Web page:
The structural integrity of his practice, however, is only as successful as the individuals chosen to work within it, and Christos utilizes a leadership style that focuses on knowing who the right people for the job are and then valuing them accordingly. “When I interview, I do so almost exclusively based on the candidate’s personality, because you cannot teach someone how to be ethical or personable, or how to work with that kind of bold energy that will give you the rocket boosters you need to get through a demanding project,” he says. Once he has brought these people into SRxA, he treats them like the tremendous assets that they are. “My management philosophy has been to tangibly show my team that I value them—possibly more than they value themselves,” he adds. “Operating in this mindset inspires people to work ten times as hard and be ten times as loyal.”
Christos first came to acquire his keen sense of business while growing up in Greece, where his father—a self-made man—was truly a titan of the durable medical equipment industry. While certainly impressive, his father’s footprint left little room for Christos to prime his own impact, which prompted the young man to take the leap and move to America. “Operating on part gut, part intellect, and part self-confidence, I seized the challenge to do what my father himself had done—to see what I was truly capable of,” he explains. “I have always been an all-or-nothing person, but never a gambler. I calculate risk fairly well and feel comfortable with probability, knowing that one can’t possibly apply himself to the fullest if he knows there’s a safety net below. Do your due diligence, go all in, and leap.”
The young man had no family in the United States, couldn’t speak the language, and had never been away from home before, but he leapt anyway. He picked up English through osmosis and Sesame Street, took the SATs several times, and was admitted to all 36 of the institutions to which he had applied, much to his surprise. “I felt I only knew the language at a rudimentary level, but if a university was willing to take a chance on me, I was willing to be that person,” he remembers. His courage was rewarded when he woke up one morning during his freshman year and realized he had dreamed in English the night before. “It was the biggest boost of confidence I had ever known, and nothing could stand in my way after that,” he continues, his air captivated by the same exuberance he describes. “My self-assurance went through the roof, and once you feel that, you’ve got it. From then on it was simply looking at opportunities and capitalizing on them.”
Though he began his college career along a premed route, he soon realized that he was far more interested in the business of medicine than the practice of it, and so shifted gears accordingly. When, at the age of 27, Christos found himself degreed, board-certified, and registered in respiratory care, and working in the second highest position available in his specialty, he knew it was time to switch gears once again. With that, on the last day of 1984, he took out a $3,500 loan to pay for a career advisor to help explore his next move. It was this decision that first opened his eyes to the salesperson behind the scientist in his psyche, and several months later, he got the call that would mark the advent of his association with the pharmaceutical industry.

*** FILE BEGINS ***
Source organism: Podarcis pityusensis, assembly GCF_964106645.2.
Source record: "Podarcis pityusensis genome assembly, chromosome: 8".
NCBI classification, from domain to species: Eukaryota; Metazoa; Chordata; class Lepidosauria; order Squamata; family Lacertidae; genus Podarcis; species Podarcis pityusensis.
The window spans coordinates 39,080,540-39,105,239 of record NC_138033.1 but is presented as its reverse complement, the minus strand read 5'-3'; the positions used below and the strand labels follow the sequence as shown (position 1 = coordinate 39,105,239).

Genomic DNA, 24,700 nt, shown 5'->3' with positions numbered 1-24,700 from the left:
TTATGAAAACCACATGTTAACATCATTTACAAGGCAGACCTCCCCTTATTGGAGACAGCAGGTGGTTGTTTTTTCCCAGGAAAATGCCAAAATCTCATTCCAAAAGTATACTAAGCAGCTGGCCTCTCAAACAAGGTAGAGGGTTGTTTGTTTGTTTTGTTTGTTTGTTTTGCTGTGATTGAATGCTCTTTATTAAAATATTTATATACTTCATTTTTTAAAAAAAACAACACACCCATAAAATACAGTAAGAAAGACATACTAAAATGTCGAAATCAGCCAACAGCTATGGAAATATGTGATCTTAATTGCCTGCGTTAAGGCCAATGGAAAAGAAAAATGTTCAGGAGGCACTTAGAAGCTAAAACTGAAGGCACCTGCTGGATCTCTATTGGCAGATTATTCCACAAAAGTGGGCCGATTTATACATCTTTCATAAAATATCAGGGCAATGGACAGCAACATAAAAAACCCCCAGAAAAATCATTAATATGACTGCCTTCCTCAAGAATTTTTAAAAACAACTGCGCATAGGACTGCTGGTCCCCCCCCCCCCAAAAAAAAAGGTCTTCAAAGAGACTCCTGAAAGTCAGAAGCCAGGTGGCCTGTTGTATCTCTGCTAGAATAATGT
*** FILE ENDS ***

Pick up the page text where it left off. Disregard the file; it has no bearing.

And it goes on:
Testing the limits of possibility. This has always been what draws Christos, and what draws others to him. “Anything that had a challenge, I was behind,” he remembers. “Anytime anyone said no, it was my license to go do it. If someone said I couldn’t do something, I would say, watch me.” This willingness to put himself on the line stems from his very compelling definition of the word failure.
“There is a big difference between non-success and failure,” Christos stresses. “Not succeeding does not necessarily mean you’ve failed. I believe you fail only when you have firmly decided and convinced yourself that you have, and this is the worst thing you can do to your mindset. I’m not suggesting that you should couch nonsuccesses to make them look like successes, but if you can take the successful elements out of an unsuccessful enterprise, you can always build something from that.”
This fundamental belief in the power of the human spirit to create, even in the face of adversity, has been the driving force behind his success. Christos has spent his professional career triumphing over the challenges of a foreign nation and over the myriad intricacies that true entrepreneurship entails. In addition to launching three concurrently operating businesses in the span of a decade and remaining ever ready for the next challenge, Christos has a book in the works that draws a very perceptive line between the art of business and the art of parenting. CDO: Chief Daddy Officer; The Business of Fatherhood is slated for release in September of 2011. Promising to be replete with strong values and useful idioms, this book will teach all business professionals and family men the appropriate tools to discover how to use their skills in business to strengthen their families.
“Everything starts with you,” Christos reminds us. “Walk your own wire. Stay grounded in reality, but believe that nothing is impossible. If you refuse to let yourself down, you’re not going to let other people down either.”